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No AppleTV at WWDC

Well most of my predictions have already been falsified for WWDC. Apple appears to have leaked news that there won’t be a new Apple TV. It’s an odd leak, if that’s what it is. It appears like Apple had planned for new hardware and a new UI but it just wasn’t ready. How much of this was due to content deals (presumably primarily CBS and NBC) and how much was an unfinished OS isn’t clear.

The problem is that Apple now has so many “channels” on the Apple TV that it’s very unwieldily. To be honest very few I use. I have ESPN & Netflix on the second row and I very rarely go to the third row or beyond. Further if you don’t already have cable most of them don’t work anyway. There are ways to hide the unwanted icons but most casual users would never guess how to do it. The whole UI needs a rethink.

If Apple really did have Apple TV plans, I hope they don’t delay them too long.

WWDC Predictions: Hardware

This is the third in my prediction posts. Note I don’t take these too seriously. I’m usually doing well if I bat .500. I’m excluding Apple TV predictions which had their own post as I’m convinced Apple’s updating the hardware.

The real question is whether Apple is going to take its Watch initiative (which I’m lukewarm on) to the iPod. I think it’s a small chance, but I’d be more interested in an Apple Watch inspired iPod Shuffle reboot than the watch itself. Consider a plastic, slightly heavier, shuffle for $150. It has a screen akin to the small watch (but cheaper LCD) and no sensors. What it does have is bluetooth. I’d almost certainly get it. Will Apple do it? And if they do it would they announced it at WWDC or at the iPhone event in the fall? Probably the latter if it happens at all. But I’ll give it a 10% chance.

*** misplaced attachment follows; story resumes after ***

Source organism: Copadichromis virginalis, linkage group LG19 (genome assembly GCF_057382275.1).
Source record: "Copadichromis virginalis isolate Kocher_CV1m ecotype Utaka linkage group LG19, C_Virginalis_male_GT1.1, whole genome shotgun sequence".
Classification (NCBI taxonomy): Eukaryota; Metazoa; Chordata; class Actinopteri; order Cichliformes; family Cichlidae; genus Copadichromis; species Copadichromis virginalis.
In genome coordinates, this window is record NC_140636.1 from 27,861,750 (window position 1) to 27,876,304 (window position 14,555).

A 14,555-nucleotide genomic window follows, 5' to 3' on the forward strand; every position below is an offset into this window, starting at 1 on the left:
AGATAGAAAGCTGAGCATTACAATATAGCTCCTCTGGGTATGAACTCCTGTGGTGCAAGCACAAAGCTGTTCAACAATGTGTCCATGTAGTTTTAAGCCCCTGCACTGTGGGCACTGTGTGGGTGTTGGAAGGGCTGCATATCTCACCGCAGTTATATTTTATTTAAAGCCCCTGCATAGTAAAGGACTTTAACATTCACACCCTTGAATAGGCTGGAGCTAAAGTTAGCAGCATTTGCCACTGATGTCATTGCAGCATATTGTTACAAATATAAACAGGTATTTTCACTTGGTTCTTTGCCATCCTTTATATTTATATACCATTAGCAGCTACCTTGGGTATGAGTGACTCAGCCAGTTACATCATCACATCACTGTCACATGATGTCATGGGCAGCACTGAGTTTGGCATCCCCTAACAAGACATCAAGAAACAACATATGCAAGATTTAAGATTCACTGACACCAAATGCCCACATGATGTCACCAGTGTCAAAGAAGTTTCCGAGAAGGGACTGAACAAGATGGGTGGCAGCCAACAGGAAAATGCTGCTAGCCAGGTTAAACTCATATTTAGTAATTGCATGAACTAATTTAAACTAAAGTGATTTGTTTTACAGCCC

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WWDC Predictions: iOS

This is the second of my WWDC predictions focusing in on iOS. Obviously given the amount of shared code a lot of this will apply to OS X as well. My Apple TV WWDC predictions can be found here. My old iOS9 wishlist can be found here. I think this WWDC will be at least as significant as the introduction of iOS7 and its new UI. So I’m splitting these predictions up into product line.

I think iOS9 will have changes both fixing UI issues and long standing bugs but also with a much bigger focus on productivity apps. Apple knows the iPad is in trouble. It’s growth curve hasn’t just slowed but is decreasing year over year. Expect Apple to give one more big push on the iPad. If sales don’t pick up next year prepare for it to be “neglected.” This really is a turning point for Apple’s whole strategy going forward. Most suspect OS X and iOS will merge. But the very notion of a merger depends upon what happens with iOS in terms of productivity. Will we get a more productive iOS or will Apple simply make running iOS apps on the Mac easier? Expect moves in both directions but primarily on supercharging iOS.

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Trying to figure it all out a post at a time